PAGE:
A collaborative marketing campaign between Delta and Coca-Cola has sparked tense emotions after they tried to encourage passengers on the airline passengers to flirt with each other.
The marketing involved new Diet Coke-branded napkins on some Delta flights that asked passengers to write their name and phone number down and hand it to their “plane crush.”
The napkins read on the other side,
“because you’re on a plane fill of interesting people and hey… you never know.”
It was super creepy.
Just when I thought traveling couldn’t get any creepier- thanks, Coke!🙄— Candice Ann Moraga (@DvaliciousCandi) February 8, 2019
@Delta all those involved in the design and approval obviously never had to sit next to a creep during a full 12 hour flight and quietly ask a coworker to pretend to be their husband in order to get the creep to back off. Crowded space you cannot escape but sure encourage this— MidWstrn (@WstrnMid) February 7, 2019
Dating apps assume availability/interest—click away (with class). On a flight, expect to find many business travelers with families at home. Ask before you hand someone a love napkin. It’s not a singles’ cruise.— Sophia Wilson (@strongheroine) February 7, 2019
That was my first thought too. And you know how terrible airlines are at handling cases of sexual harassment between passengers?— Radical Goats (@RadicalGoats) February 7, 2019
Many pointed out that it can already be uncomfortable having to sit next to someone for hours after rejecting their advances, and this would only encourage it.
Others connected the napkins to the airline industry’s growing issues with sexism and harassment on flights.
In 2017, a survey of flight attendants found the overwhelming majority had experienced sexual harassment themselves. 20% reported they had to deal with passenger-on-passenger assault while working a flight.
With 68% of flight attendants already saying they don’t feel their employers are effectively addressing these issues, a flirting focused ad was probably not the best idea.
After people started complaining, the companies pulled the ad campaign from the flights to prevent offense.
Of course, when anyone gets offended in this day and age, no matter the reason, people will rise up to be offended at the offense.
I've seen people writing numbers on plane tickets. This is a cute idea. I like old school. It didn't say you HAD to write your number down and if you don't want the number, they collect trash on planes.— Shellie (@shellie_83_t) February 7, 2019
I know someone who recently met someone on a plane and they are now dating. This would have been helpful...— I Am A Scout (@ilookforplaces) February 6, 2019
The ones not receiving any phone numbers...— Michele Crimmin (@mamashell97) February 7, 2019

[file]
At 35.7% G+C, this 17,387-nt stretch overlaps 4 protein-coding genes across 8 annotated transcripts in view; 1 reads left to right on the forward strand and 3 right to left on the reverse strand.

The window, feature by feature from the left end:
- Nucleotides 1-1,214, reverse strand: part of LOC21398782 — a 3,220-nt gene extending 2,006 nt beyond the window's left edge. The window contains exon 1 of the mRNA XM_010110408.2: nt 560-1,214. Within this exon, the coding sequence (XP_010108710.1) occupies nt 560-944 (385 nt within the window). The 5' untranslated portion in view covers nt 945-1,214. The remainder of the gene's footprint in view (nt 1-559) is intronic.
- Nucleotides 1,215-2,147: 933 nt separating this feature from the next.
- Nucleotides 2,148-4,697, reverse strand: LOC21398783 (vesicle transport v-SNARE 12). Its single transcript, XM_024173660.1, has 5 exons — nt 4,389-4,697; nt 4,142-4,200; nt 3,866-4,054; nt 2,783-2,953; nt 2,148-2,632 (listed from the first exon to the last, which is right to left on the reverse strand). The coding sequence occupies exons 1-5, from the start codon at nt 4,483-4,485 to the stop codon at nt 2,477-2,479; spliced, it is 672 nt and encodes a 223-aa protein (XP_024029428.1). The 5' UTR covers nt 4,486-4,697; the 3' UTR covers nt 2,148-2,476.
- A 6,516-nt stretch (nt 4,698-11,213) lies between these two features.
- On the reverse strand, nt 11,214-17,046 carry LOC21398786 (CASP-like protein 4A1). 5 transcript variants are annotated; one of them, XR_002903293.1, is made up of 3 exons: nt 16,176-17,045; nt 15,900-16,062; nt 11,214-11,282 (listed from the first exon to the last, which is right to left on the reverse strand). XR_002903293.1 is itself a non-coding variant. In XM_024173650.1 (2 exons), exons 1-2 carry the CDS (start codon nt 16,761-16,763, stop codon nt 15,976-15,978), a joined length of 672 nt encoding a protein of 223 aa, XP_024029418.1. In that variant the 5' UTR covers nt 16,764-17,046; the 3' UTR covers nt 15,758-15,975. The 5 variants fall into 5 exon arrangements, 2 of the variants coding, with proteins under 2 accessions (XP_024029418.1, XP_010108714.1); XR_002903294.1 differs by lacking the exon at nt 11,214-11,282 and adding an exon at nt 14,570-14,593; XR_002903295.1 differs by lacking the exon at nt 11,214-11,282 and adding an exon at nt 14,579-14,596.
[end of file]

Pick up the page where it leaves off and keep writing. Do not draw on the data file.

It’s even gender neutral. It’s not hurting anyone. It not asking people to harass anyone. It’s simple, if you receive a name and number that you don’t want just say thanks and throw it away later. Pretty simple!— Jeremy Kamel (@jkchewy) February 7, 2019
There were many calls on Twitter to reinstate the napkin campaign calling them “fun” and “cute.” One even pointed out that she ended up in a relationship in the past from flirting on an airline.
@Delta @CocaCola I friggin LOVE these napkins. How anybody can find this genuinely creepy is beyond me. I once met a guy on a plane and we ended up in a 6 month relationship...and it all started with a smile and a...number...on an airplane napkin #Delta #CocaCola pic.twitter.com/3Wg7YMjelp— Juliet Jones makes stuff up for a living (@IreallyamJuliet) February 7, 2019
Other people felt it encouraged face to face communication in a world of smartphones.
Thanks @CocaCola and @Delta, for encouraging people to TALK to one another, make new friends, or do anything besides stare mindlessly at phones. But don't you know it's practically illegal to flirt these days? Sad world, but nice try & not #creepy https://t.co/5xvmHXSo80— Ashley Bergin (@punkmarkgirl) February 6, 2019
Distinct from the offended and the offended-to-be-offended crowds are those who joke.
This has to be parody, right?— Adam Fowler (@adamfowler23) February 7, 2019
Everyone knows you're single buddy lol— wes burt (@newyear420) February 7, 2019
After it was all over, Delta gathered up all the napkins and sold the numbers to telemarketers.— Squirrel (@Squirrel3218) February 7, 2019
Both companies have released apology statements, with Delta saying,
“We rotate Coke products regularly as part of our brand partnership, but missed the mark with this one. We are sorry for that and began removing the napkins from our aircraft in January.”
Coke promised they were replacing the napkins and said in a quote to The Washington Post,
“We sincerely apologize to anyone we may have offended.”
Other companies have recently had to perform damage control after putting out ill-conceived ad campaigns. T-Mobile’s recent sexist Super Bowl ad featuring nagging women caused outrage on the internet.
Heineken had to pull a racist ad depicting the phrase “Sometimes lighter is better” as their beer slid past dark-skinned people and stopped at a light skinned woman.